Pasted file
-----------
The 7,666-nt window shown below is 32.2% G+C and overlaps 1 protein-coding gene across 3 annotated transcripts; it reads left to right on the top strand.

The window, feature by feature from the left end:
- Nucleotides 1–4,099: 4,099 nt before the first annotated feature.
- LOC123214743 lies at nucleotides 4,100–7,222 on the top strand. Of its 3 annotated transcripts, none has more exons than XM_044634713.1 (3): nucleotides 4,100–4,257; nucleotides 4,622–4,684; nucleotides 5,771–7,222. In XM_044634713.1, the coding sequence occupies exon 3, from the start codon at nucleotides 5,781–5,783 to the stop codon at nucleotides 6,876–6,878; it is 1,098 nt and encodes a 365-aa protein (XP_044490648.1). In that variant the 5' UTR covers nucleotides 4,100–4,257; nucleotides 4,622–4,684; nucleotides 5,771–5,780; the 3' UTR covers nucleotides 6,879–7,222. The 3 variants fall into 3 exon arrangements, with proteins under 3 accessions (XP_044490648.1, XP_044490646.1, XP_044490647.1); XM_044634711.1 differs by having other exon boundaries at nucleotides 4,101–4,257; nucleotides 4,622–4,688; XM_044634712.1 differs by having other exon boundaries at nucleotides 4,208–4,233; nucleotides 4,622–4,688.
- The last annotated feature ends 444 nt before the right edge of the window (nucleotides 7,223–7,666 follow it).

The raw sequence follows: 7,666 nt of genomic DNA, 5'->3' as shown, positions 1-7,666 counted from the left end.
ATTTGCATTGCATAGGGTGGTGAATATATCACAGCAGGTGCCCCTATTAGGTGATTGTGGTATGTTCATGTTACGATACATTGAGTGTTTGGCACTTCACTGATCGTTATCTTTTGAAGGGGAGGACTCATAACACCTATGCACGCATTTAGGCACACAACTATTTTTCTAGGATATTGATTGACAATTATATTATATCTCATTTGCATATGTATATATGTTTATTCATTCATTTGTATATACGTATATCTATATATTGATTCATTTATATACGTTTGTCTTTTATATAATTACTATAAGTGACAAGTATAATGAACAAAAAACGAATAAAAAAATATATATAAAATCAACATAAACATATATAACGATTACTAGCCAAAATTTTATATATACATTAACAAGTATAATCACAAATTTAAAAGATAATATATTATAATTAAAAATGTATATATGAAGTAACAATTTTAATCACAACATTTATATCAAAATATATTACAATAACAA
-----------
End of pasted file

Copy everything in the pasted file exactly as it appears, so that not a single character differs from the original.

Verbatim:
The 7,666-nt window shown below is 32.2% G+C and overlaps 1 protein-coding gene across 3 annotated transcripts; it reads left to right on the top strand.

The window, feature by feature from the left end:
- Nucleotides 1–4,099: 4,099 nt before the first annotated feature.
- LOC123214743 lies at nucleotides 4,100–7,222 on the top strand. Of its 3 annotated transcripts, none has more exons than XM_044634713.1 (3): nucleotides 4,100–4,257; nucleotides 4,622–4,684; nucleotides 5,771–7,222. In XM_044634713.1, the coding sequence occupies exon 3, from the start codon at nucleotides 5,781–5,783 to the stop codon at nucleotides 6,876–6,878; it is 1,098 nt and encodes a 365-aa protein (XP_044490648.1). In that variant the 5' UTR covers nucleotides 4,100–4,257; nucleotides 4,622–4,684; nucleotides 5,771–5,780; the 3' UTR covers nucleotides 6,879–7,222. The 3 variants fall into 3 exon arrangements, with proteins under 3 accessions (XP_044490648.1, XP_044490646.1, XP_044490647.1); XM_044634711.1 differs by having other exon boundaries at nucleotides 4,101–4,257; nucleotides 4,622–4,688; XM_044634712.1 differs by having other exon boundaries at nucleotides 4,208–4,233; nucleotides 4,622–4,688.
- The last annotated feature ends 444 nt before the right edge of the window (nucleotides 7,223–7,666 follow it).

The raw sequence follows: 7,666 nt of genomic DNA, 5'->3' as shown, positions 1-7,666 counted from the left end.
ATTTGCATTGCATAGGGTGGTGAATATATCACAGCAGGTGCCCCTATTAGGTGATTGTGGTATGTTCATGTTACGATACATTGAGTGTTTGGCACTTCACTGATCGTTATCTTTTGAAGGGGAGGACTCATAACACCTATGCACGCATTTAGGCACACAACTATTTTTCTAGGATATTGATTGACAATTATATTATATCTCATTTGCATATGTATATATGTTTATTCATTCATTTGTATATACGTATATCTATATATTGATTCATTTATATACGTTTGTCTTTTATATAATTACTATAAGTGACAAGTATAATGAACAAAAAACGAATAAAAAAATATATATAAAATCAACATAAACATATATAACGATTACTAGCCAAAATTTTATATATACATTAACAAGTATAATCACAAATTTAAAAGATAATATATTATAATTAAAAATGTATATATGAAGTAACAATTTTAATCACAACATTTATATCAAAATATATTACAATAACAA